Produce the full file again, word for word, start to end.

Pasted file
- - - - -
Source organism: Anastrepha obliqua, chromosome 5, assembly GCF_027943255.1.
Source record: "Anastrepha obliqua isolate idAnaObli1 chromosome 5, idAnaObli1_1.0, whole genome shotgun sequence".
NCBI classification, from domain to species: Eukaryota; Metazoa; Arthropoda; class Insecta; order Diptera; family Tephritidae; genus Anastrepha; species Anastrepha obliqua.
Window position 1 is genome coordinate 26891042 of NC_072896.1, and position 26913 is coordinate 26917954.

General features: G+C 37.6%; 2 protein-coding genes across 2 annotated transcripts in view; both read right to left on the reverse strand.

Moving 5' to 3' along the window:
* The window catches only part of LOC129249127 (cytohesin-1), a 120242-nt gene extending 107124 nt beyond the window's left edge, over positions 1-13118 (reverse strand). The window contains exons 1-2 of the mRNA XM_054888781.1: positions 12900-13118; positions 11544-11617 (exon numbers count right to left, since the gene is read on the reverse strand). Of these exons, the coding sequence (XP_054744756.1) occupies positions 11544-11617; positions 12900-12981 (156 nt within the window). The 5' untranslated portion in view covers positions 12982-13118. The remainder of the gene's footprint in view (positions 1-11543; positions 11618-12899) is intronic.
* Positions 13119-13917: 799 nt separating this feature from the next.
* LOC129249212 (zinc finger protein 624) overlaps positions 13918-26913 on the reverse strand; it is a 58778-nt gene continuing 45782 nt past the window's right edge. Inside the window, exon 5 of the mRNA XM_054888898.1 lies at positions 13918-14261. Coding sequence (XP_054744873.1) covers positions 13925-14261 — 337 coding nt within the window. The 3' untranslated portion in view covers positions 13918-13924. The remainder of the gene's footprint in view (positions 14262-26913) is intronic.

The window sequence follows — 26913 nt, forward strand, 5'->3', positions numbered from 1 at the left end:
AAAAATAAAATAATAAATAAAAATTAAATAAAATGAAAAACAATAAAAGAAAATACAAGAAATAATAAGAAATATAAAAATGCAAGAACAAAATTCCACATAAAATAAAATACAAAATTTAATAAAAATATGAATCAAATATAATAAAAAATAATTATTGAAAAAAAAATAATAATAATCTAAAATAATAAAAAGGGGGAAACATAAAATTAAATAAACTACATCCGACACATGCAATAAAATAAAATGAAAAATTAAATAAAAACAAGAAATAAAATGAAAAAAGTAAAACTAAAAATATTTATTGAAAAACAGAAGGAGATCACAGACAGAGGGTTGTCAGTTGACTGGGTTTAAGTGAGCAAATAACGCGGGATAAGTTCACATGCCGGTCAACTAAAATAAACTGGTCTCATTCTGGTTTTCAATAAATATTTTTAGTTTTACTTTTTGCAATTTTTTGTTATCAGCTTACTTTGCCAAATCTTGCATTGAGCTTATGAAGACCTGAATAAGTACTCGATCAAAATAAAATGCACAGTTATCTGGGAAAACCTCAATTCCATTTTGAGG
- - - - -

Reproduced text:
Source organism: Anastrepha obliqua, chromosome 5, assembly GCF_027943255.1.
Source record: "Anastrepha obliqua isolate idAnaObli1 chromosome 5, idAnaObli1_1.0, whole genome shotgun sequence".
NCBI classification, from domain to species: Eukaryota; Metazoa; Arthropoda; class Insecta; order Diptera; family Tephritidae; genus Anastrepha; species Anastrepha obliqua.
Window position 1 is genome coordinate 26891042 of NC_072896.1, and position 26913 is coordinate 26917954.

General features: G+C 37.6%; 2 protein-coding genes across 2 annotated transcripts in view; both read right to left on the reverse strand.

Moving 5' to 3' along the window:
* The window catches only part of LOC129249127 (cytohesin-1), a 120242-nt gene extending 107124 nt beyond the window's left edge, over positions 1-13118 (reverse strand). The window contains exons 1-2 of the mRNA XM_054888781.1: positions 12900-13118; positions 11544-11617 (exon numbers count right to left, since the gene is read on the reverse strand). Of these exons, the coding sequence (XP_054744756.1) occupies positions 11544-11617; positions 12900-12981 (156 nt within the window). The 5' untranslated portion in view covers positions 12982-13118. The remainder of the gene's footprint in view (positions 1-11543; positions 11618-12899) is intronic.
* Positions 13119-13917: 799 nt separating this feature from the next.
* LOC129249212 (zinc finger protein 624) overlaps positions 13918-26913 on the reverse strand; it is a 58778-nt gene continuing 45782 nt past the window's right edge. Inside the window, exon 5 of the mRNA XM_054888898.1 lies at positions 13918-14261. Coding sequence (XP_054744873.1) covers positions 13925-14261 — 337 coding nt within the window. The 3' untranslated portion in view covers positions 13918-13924. The remainder of the gene's footprint in view (positions 14262-26913) is intronic.

The window sequence follows — 26913 nt, forward strand, 5'->3', positions numbered from 1 at the left end:
AAAAATAAAATAATAAATAAAAATTAAATAAAATGAAAAACAATAAAAGAAAATACAAGAAATAATAAGAAATATAAAAATGCAAGAACAAAATTCCACATAAAATAAAATACAAAATTTAATAAAAATATGAATCAAATATAATAAAAAATAATTATTGAAAAAAAAATAATAATAATCTAAAATAATAAAAAGGGGGAAACATAAAATTAAATAAACTACATCCGACACATGCAATAAAATAAAATGAAAAATTAAATAAAAACAAGAAATAAAATGAAAAAAGTAAAACTAAAAATATTTATTGAAAAACAGAAGGAGATCACAGACAGAGGGTTGTCAGTTGACTGGGTTTAAGTGAGCAAATAACGCGGGATAAGTTCACATGCCGGTCAACTAAAATAAACTGGTCTCATTCTGGTTTTCAATAAATATTTTTAGTTTTACTTTTTGCAATTTTTTGTTATCAGCTTACTTTGCCAAATCTTGCATTGAGCTTATGAAGACCTGAATAAGTACTCGATCAAAATAAAATGCACAGTTATCTGGGAAAACCTCAATTCCATTTTGAGG